As we are travelling out from the Hawes Pier skipper Duncan takes a little time to explain that the boat will call at Inchcolm Island, where there is not only an Abbey but also a visitor centre, and let some passengers off.

He also explains that there are two people employed by Historic Environment Scotland who live on the island for the summer. There is no internet there apparently, but they have regular visitors when the boat calls several times a day, and they also get a day off each week to go and do their shopping.

Christopher Barron, Captain Duncan MacRae and Andrew Reid of Maid of the Forth

Duncan MacRae is captain of Maid of the Forth which is a family business that he runs with his father-in-law and brother-in-law. He is accompanied on today’s trip to Inchcolm by Christopher and Andrew, but the surprise was that another member of the team who was on a day off had come along with a friend to explore Inchcolm.  On the way to the island you will be able to wave at the grey seals, guillemots, razorbills and sometimes the odd puffin or Minke whale.

There are two different trips to Inchcolm. One is a ninety minute sightseeing cruise round the island which returns to the Hawes Pier passing under all three bridges. The second trip offers the option to get off and walk round the island for a further ninety minutes. There is shelter as most of the abbey is actually covered and there is a small visitor centre which is heated, so visitors can get out of the weather. It was a grey day when I travelled out on the boat, but it is easy to keep cosy inside.

Other sailings at weekends and evenings involve jazz bands, folk bands, discos and an optional BBQ ribeye steak supper. You can also charter the boat for private events.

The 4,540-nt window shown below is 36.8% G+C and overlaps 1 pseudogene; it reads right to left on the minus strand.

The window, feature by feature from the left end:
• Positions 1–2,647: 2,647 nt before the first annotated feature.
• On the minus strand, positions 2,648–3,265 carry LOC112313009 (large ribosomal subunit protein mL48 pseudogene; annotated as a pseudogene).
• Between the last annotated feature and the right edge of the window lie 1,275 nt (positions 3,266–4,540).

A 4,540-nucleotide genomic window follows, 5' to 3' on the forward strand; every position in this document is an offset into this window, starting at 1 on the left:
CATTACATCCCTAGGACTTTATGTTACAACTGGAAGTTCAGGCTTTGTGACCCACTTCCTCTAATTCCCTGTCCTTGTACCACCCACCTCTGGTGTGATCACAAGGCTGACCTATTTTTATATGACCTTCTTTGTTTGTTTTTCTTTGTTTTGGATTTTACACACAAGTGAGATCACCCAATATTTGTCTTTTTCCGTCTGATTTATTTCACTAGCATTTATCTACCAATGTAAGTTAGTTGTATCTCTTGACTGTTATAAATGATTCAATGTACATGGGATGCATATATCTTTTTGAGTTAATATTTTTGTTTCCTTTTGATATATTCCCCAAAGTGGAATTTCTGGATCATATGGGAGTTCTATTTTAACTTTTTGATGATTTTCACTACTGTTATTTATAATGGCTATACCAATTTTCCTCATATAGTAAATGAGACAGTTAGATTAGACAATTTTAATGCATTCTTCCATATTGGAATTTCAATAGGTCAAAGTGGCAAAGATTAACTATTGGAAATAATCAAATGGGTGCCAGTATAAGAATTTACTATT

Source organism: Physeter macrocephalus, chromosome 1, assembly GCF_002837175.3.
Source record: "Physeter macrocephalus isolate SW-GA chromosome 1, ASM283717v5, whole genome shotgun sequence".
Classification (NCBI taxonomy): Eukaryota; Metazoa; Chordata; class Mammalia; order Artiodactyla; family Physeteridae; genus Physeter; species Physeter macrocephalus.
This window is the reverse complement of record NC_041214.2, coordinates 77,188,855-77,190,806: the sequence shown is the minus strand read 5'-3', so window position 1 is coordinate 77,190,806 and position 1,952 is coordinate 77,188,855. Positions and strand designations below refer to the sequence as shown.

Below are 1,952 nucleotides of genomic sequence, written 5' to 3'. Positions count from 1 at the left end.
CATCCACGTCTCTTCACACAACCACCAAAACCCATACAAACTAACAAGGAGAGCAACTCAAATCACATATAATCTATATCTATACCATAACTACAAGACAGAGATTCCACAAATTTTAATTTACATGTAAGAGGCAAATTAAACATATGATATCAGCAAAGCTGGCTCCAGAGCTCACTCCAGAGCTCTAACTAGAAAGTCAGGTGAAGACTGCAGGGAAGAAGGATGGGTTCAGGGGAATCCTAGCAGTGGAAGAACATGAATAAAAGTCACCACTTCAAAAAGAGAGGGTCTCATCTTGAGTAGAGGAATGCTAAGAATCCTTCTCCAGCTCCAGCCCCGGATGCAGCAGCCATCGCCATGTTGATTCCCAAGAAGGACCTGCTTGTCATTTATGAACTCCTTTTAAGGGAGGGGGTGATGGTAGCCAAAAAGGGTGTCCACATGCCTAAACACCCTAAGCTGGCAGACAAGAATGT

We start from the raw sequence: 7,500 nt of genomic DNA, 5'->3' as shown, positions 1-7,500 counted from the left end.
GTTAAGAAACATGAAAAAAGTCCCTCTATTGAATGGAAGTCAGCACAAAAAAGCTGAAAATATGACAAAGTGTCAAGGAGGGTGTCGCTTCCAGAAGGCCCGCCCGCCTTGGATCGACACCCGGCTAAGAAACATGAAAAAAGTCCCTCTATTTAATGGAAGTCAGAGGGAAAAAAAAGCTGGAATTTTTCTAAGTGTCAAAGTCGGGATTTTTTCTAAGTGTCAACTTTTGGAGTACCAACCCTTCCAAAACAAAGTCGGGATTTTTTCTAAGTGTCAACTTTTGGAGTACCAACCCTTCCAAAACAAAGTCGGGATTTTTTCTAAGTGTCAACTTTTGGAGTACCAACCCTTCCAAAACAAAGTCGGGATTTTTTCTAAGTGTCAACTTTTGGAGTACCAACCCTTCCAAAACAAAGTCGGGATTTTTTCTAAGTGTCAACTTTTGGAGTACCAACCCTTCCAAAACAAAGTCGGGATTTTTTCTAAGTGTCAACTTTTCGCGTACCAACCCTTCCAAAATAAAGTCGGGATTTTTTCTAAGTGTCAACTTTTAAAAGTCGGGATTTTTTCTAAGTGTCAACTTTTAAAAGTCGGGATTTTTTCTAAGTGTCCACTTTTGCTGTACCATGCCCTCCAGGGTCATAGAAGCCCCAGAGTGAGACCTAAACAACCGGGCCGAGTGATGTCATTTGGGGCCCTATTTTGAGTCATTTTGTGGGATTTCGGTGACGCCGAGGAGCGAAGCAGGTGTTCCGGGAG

Maid of the Forth also operate Seafari Adventures from the Scottish Seabird Centre at North Berwick where they run fast ribs and a 55 passenger catamaran called Seafari Explorer round the Bass Rock or to the Isle of May where passengers can get off and go exploring too.

The company runs a ferry across the Forth to Anstruther from North Berwick with their catamaran and they welcome cyclists who perhaps want to travel one way on the boat and then cycle home.

It’s easy to get to the Hawes Pier to get on the Maid of the Forth. You can take Lothian Buses service 43 from St Andrew Square either to Dalmeny Station or to the other end of South Queensferry and then take a brief stroll to the pier, or you can take the train to Dalmeny and walk down the steps to the Hawes, or indeed (as I did) you can cycle out from Edinburgh.

The route to take is either the National Cycle Network 76 which goes through Dalmeny Estate or simply follow the cycle route along the north side of the A90.

The boat trips run from Easter to October. Check the timetable for the boat times which become more frequent in the summer.

We leave the final word with Duncan. He said : “It is my 22nd year doing this, and I just love it.”

You might like it too. You have to be mobile enough to get on the boat using the short gangway, but then there are seats inside or upstairs on the upper deck you can get the sun or take the sea air. Again when you get to Inchcolm you will have to be mobile enough to walk up the path to the Abbey.

And if you make it to the Abbey could you perhaps share your photos with us? Either email them for publication in our newspaper or share them on Facebook here.